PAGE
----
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Chinese tensions spill over as Europe heads to Biden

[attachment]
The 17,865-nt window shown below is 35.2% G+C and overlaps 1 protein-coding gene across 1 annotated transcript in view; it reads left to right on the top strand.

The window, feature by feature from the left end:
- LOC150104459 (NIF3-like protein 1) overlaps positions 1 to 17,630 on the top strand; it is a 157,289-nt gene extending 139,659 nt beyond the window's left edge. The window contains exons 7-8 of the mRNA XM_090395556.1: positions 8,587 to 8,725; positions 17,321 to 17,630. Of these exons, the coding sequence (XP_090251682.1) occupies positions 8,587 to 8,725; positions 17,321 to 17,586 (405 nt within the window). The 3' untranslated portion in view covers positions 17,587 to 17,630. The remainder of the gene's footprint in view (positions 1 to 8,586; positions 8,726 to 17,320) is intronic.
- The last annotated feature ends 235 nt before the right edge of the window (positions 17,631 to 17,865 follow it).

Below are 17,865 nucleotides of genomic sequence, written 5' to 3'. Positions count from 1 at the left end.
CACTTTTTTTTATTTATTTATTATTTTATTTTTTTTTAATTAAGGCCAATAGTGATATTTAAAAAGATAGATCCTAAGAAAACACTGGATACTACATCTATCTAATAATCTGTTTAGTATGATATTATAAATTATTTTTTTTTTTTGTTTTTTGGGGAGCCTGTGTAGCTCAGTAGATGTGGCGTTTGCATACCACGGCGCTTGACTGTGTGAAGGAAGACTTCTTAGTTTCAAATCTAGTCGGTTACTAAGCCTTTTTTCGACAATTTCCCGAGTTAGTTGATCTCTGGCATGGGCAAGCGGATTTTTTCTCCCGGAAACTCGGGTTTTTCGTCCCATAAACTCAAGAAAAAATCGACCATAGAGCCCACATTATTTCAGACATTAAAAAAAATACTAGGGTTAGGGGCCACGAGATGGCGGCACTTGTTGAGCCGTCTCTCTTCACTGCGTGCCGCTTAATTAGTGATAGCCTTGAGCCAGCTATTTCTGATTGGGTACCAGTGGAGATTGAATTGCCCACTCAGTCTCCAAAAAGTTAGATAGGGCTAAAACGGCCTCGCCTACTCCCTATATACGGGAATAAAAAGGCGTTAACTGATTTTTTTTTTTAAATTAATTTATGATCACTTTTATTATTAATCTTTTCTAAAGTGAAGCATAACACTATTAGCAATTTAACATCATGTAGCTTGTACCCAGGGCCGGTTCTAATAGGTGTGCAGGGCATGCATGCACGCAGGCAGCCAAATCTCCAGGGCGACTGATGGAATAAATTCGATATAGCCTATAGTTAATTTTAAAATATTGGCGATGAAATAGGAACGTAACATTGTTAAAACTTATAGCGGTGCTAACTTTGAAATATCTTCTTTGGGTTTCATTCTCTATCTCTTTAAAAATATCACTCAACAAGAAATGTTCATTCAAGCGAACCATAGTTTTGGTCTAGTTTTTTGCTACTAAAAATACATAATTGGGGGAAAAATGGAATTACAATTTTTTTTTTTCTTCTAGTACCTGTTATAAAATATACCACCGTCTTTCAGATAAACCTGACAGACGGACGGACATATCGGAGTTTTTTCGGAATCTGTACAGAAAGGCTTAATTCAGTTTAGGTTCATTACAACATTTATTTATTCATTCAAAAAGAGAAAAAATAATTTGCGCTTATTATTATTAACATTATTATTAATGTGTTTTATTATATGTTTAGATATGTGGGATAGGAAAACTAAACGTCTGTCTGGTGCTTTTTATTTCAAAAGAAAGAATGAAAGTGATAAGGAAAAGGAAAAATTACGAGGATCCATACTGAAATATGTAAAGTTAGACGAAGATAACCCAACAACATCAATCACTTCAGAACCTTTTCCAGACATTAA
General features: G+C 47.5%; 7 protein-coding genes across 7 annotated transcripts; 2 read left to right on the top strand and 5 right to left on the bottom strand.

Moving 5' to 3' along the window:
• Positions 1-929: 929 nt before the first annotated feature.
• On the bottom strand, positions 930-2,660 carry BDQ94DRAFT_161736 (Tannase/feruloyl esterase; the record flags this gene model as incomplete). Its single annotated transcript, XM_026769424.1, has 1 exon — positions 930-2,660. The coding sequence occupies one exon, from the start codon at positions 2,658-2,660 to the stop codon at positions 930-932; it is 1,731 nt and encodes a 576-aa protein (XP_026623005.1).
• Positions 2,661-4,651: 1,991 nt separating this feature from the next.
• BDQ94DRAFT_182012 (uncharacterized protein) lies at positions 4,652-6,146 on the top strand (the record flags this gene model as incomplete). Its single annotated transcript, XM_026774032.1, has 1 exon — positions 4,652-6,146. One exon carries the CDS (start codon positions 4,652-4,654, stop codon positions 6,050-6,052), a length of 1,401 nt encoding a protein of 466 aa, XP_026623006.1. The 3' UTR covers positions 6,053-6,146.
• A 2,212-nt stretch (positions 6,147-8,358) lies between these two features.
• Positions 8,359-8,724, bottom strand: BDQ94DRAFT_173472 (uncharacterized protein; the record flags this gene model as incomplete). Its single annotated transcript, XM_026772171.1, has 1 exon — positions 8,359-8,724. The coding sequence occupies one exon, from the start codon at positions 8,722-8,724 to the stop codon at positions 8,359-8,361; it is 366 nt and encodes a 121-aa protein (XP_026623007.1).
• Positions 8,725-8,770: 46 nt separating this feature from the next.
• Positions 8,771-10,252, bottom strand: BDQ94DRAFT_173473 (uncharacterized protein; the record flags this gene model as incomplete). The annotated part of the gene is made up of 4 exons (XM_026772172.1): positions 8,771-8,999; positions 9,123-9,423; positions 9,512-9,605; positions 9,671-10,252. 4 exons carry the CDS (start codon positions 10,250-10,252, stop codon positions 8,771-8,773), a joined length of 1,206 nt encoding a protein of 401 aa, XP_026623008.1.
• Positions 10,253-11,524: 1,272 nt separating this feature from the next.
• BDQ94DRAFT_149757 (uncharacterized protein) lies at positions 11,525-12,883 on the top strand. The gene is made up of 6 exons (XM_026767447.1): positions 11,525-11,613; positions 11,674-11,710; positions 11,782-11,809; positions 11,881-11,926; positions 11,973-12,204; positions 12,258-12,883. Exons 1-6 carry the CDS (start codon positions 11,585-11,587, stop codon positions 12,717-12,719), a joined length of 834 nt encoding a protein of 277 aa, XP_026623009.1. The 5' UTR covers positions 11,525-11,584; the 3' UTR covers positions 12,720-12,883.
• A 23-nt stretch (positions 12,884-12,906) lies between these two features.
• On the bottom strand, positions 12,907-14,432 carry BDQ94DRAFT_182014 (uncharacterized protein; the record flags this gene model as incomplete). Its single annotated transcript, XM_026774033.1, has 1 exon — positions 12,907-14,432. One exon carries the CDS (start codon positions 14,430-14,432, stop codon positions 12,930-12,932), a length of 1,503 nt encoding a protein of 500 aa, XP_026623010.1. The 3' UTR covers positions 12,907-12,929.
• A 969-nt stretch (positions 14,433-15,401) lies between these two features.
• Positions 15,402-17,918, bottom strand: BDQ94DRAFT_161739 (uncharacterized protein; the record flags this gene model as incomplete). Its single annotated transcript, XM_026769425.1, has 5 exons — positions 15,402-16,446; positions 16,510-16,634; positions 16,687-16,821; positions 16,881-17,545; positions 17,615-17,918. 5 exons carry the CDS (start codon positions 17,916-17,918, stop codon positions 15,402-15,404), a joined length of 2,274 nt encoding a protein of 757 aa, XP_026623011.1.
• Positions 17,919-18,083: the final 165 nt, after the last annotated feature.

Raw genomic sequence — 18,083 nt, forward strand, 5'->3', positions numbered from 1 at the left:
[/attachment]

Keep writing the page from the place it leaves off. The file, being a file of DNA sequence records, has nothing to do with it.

(Bloomberg) – A major investment deal struck in December between the European Union and China – after seven years of painful negotiations – could end up being the culmination of rapidly deteriorating ties again. and Germany each formulated legislation that would make life harder for Chinese entities to invest, while joining the United States in trading tit-for-tat sanctions with Beijing. The Italian government has gone from enthusiastic support for President Xi Jinping’s Belt and Road initiative to blocking planned acquisitions by Chinese companies. And in France, the Chinese ambassador did not even show up when he was summoned in March, citing “agenda reasons”. Taken together, these measures signal a hardening of the European position on Beijing. And the biggest change could yet be to come, with polls showing the German Green Party is on track for a major role in government after the September election, hinting at the prospect of a more skeptical cooling of the share of the largest economy in Europe. Premier Li Keqiang last week, and the two pledged closer cooperation on Covid-19 vaccines and tackling climate change. Still, the rhetoric in Berlin is that optimism around the relationship has faded, and a Chinese official called relations with Europe on a downward trajectory. Whether the Greens rise to power in Germany or not, EU-China relations are at a critical juncture, the official said, asking not to be identified when speaking on strategic issues. The multiple signs of tension suggest that the biggest players Europeans are approaching the views of President Joe Biden’s administration in its standoff with China. As Secretary of State Antony Blinken holds talks with his Group of Seven counterparts in London this week, a Europe more aligned with Washington would mean redressing the damage done to transatlantic relations by the Trump administration, with implications for the United States. trade, tariffs and access to “There has been a change of mood,” said Joerg Wuttke, president of the Beijing-based European Chinese Chamber of Commerce and a board member of the Mercator Institute of China Studies in Berlin, one of the entities sanctioned by China in March. He cited the “perfect storm” of China’s assertion towards Taiwan, its decision to impose political control over Hong Kong and international sanctions for alleged human rights violations in the Xinjiang region, covered by the fact that China has not followed through on its It is certain that Europe is not uniform in its outlook, with EU members like Hungary still keen to engage with China. And while Biden said China can expect “extreme competition” from the United States while also seeking to work with it on global issues such as climate change, Europe faces more. in a dilemma as she struggles to forge her own path. crucial since China is the EU’s largest trading partner, with a total volume of some $ 686 billion in 2020, exceeding US-China trade by $ 572 billion. Yet even the Netherlands, which is among China’s top 10 trading partners, is increasingly suspicious, shielding its tech companies from takeovers and adopting a dedicated Chinese strategy. According to the Chinese official, the United States has forced the EU to take sides. The sentiment was different just four months ago, when Merkel helped lead the bloc to seal the comprehensive EU-China investment deal, which Commission President Ursula von der Leyen said “A important milestone in our relations with China. ” Still subject to ratification by the European Parliament, it would offer better access to the Chinese market for European investors while committing China to respect “ambitious principles”, in particular on forced labor. Yet by the end of March the EU had joined the United States, Canada and the United Kingdom. by imposing sanctions on China for the alleged mistreatment of Muslim Uyghurs in Xinjiang, including forcing them to work. Beijing has responded with its own sanctions, while a public backlash has seen Swedish fashion retailer Hennes & Mauritz AB be the subject of an unofficial boycott. “The EU recently added other agenda items related to human rights, ideology and democracy,” said Zhang Monan, senior researcher. at the United States-Europe Institute at the China Center for International Economic Exchange in Beijing. “This kind of opposition and friction is expected to continue.” She added that the EU should formulate its policy independently as it does not want to be subordinate to the United States.The European Commission is now proposing rules to impose fines and block deals targeting foreign state-owned enterprises, while the cabinet de Merkel approved additional powers on foreign investment last week aimed at high-tech sectors, including artificial intelligence and quantum computing. China had hoped to separate economic issues from political issues and link Europe to its huge consumer market, but that’s increasingly impossible now, said an academic from a think tank affiliated with the Chinese government. Ratification of the CAI has become more difficult, said the person, who is not allowed to comment publicly due to rules on communicating with foreign media. Signs of tensions were seen during virtual talks led by Merkel and Li. Contrary to usual practice, the opening remarks were not broadcast live and there was no final press conference. A transcript released hours later by Germany showed Merkel touched on human rights, claiming there were differences of opinion especially over Hong Kong. “China and Germany have different views on some issues, that’s a fact,” Li told Merkel, urging Germany not to do so. interfere in internal affairs, according to a statement from the Chinese Foreign Ministry. Li said he hoped they could “eliminate unnecessary distractions” to maintain “healthy and stable” bilateral relations. The change in Europe has not been lost on Washington. An official in the Biden administration said there had been a dramatic shift in European thinking, rallying to the U.S. stance on China. There has also been real development in Germany, the official said. While all coalitions involve political compromises, the Greens have a harsher line on China than the current administration, calling for an end to Beijing’s “gross human rights violations” and for European and transatlantic coordination. closer on China. as the polls suggest, there would be continuity in German foreign policy, but with “different nuances” on China, said Jana Puglierin, head of the Berlin office of the European Council on Foreign Relations. “The Greens would clearly advocate a less mercantilist policy than the one we saw under Merkel,” she said. For now, Europe is determined to avoid any decoupling from China. French President Emmanuel Macron and Merkel held a joint appeal with Xi in April, and an April 28 report from China’s Global Times referred to “optimism and confidence in Sino-German cooperation” despite the risk of “some impacts ”after the elections. Merkel’s future successors and business leaders know the “great potential” of Europe working with China, “so they must ensure that healthy ties are not severed by a third party or internal conservative forces.” Still, Wuttke facing the European trade chamber said China underestimates the human rights concern in Germany. Especially after the departure of Merkel, who has favored engagement with China, this “will probably translate into perhaps a more assertive policy in Berlin,” he said. trusted source of business information. © 2021 Bloomberg LP